Man is not made a king to his fellows; he is created a brother to his kind. We provide ourselves with leaders so that for the sake of law and order we shall grow with governance.
However, the vest of sovereignty has contaminated the blood of man with vanity as well as inhumanity. Rulers, the greatest whom tyranny has ever known, shared similar glories and even similar downfalls. Today they only remain as yesterday’s fallen stones gone to the more fragile pages of history; and history may have reported to us that from bloody wars came successful changes. But wrong. Man’s early triumphs were imputed not in arms, but in their brotherhood, that is more than any nation’s sovereignty.
A monarch, a dictator, or a president may seem to be a man unified in himself. But being exposed to the evils of materialism, his soul can easily be torn by his follies and vices. A strong ruler endures the temptations of high office, deigning as a servant or humble brother to his followers. A weak sovereign on the other hand, is a defenseless prey against the threats over his self-integrity. Within him is a faction between his frustrated passions and confused ambitions. He himself is an anarchy of madness, insolence, hatred, greed, and cruelty, consuming the very bones of his being. He is a precarious little creature whose every stride of existence lies in the mercy of a united people.
Worried by the ominous French uprising the last of the dissolute Bourbons, King Louis XVI, ordered the closure of the Versailles from any assemblies. He was too bold to underestimate his people, who, although without a formal hall, were never hindered to gather and swore their brotherhood even in a tennis court.
Still, unless people learn to curb their egocentric ambitions and start caring for the common good, true unity cannot be attained. Subsequent to her victorious revolution France was swept with a political turmoil known as the Reign of Terror, just because of the ambitions of a few.
There were too, occasions where people failed as a result of dissension and inconsistent will. We could have achieved true independence had not Aguinaldo entered into a feud with Bonifacio. Likewise the Decembrists of Nicholas I’s Russia disintegrated because being intimidated they lacked consistent will. Neither cases displayed true acts of brotherhood.
Rulers are apt to assume that theirs is the absolute supremacy. Their ruin starts in this belief, and pride is but the fuse which blows despotism off to ashes. No domineering sovereign has endured the self-sustaining force of brotherhood, the fervor that is life in the veins of an ever-yearning people. Truly, for in this ever-yearning mass there is an idealism that shatters impediments, say poverty or oppression, through an unwavering perseverance and compassion which are man’s final footholds to freedom and joint progress. Did Marcos himself, possess the power to quell the voices of the free, after his tanks had all been trodden down by the overwhelming solidarity of the Filipinos?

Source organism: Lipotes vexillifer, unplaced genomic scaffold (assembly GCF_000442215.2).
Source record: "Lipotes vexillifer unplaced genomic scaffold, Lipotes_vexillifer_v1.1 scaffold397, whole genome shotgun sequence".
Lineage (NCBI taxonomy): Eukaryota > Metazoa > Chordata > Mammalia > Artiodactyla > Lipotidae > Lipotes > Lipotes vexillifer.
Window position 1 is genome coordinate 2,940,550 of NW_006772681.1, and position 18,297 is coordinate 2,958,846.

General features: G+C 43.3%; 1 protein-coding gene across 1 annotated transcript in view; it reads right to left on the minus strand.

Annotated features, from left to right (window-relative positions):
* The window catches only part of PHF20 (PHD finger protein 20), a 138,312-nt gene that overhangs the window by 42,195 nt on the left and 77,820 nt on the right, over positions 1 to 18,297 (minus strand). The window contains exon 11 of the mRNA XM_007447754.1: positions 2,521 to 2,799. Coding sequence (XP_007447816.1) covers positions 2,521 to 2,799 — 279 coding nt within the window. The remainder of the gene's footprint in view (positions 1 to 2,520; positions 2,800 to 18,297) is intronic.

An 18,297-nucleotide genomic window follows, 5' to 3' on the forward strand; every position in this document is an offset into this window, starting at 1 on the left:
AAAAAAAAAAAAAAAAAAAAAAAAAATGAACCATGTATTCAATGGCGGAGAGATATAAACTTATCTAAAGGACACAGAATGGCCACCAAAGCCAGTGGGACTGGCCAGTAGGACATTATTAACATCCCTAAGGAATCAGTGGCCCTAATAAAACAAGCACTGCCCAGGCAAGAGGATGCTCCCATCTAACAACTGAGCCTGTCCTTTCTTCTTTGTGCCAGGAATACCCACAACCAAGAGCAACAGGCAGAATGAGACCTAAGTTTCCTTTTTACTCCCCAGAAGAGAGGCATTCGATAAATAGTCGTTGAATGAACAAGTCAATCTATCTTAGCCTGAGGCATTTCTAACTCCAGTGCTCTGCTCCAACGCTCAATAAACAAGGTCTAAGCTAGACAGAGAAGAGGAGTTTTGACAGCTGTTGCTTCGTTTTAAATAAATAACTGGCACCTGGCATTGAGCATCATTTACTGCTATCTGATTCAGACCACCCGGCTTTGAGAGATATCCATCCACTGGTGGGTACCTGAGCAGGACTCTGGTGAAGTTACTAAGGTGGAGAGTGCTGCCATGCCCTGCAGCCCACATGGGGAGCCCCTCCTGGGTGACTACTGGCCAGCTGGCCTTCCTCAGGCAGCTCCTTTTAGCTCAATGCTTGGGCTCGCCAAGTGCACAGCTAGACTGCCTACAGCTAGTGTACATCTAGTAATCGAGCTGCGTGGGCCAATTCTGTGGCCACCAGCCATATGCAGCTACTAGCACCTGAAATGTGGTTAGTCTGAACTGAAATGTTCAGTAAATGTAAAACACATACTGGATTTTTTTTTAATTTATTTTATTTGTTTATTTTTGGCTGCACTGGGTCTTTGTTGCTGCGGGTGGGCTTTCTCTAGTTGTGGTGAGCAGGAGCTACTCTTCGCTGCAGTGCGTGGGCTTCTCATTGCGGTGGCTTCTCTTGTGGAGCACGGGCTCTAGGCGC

But brotherhood is not entirely about reforms and revolts. It is also responsible for the continuance of life itself. It must always govern us through sharing, equality, truth, and understanding. Let the common aim (progress) drive us all into a single course whosoever authority we are subjected into, may he be a president, a minister, or a king. We can do ourselves what they cannot. If we could only overcome the elements impairing our unity, for instance politics and the like, we could advance independently under the bliss of freedom and grace of peace.
Dream and yearning are the ties that bind us all as brothers. Hence brethren we are not in flesh, nor faith, nor tongue, but in spirit. With this conviction no claw of tyranny nor tragedy is able to snap us loose from a steadfast resolution and vision of an ideal tomorrow.
Perhaps the truest brotherhood of man emerges mostly in the presence of war and crisis. Nonetheless it is a certain verity, that the resilience of such humble legion holds supremacy over all shores and nations. It has authority, by command of reason and justice, to destroy the oppressive and create a better system.
Tyranny can leave us bleeding, but with the blood that gushes down our skin is a boiling spirit waiting for the united powers of man to awake. It starts not in one man alone, but in a multitude whose hearts are beating for one common purpose; a universal yearning which forms out of these scattered souls one strong spirit of mankind, although forever struggling, but never defeated.#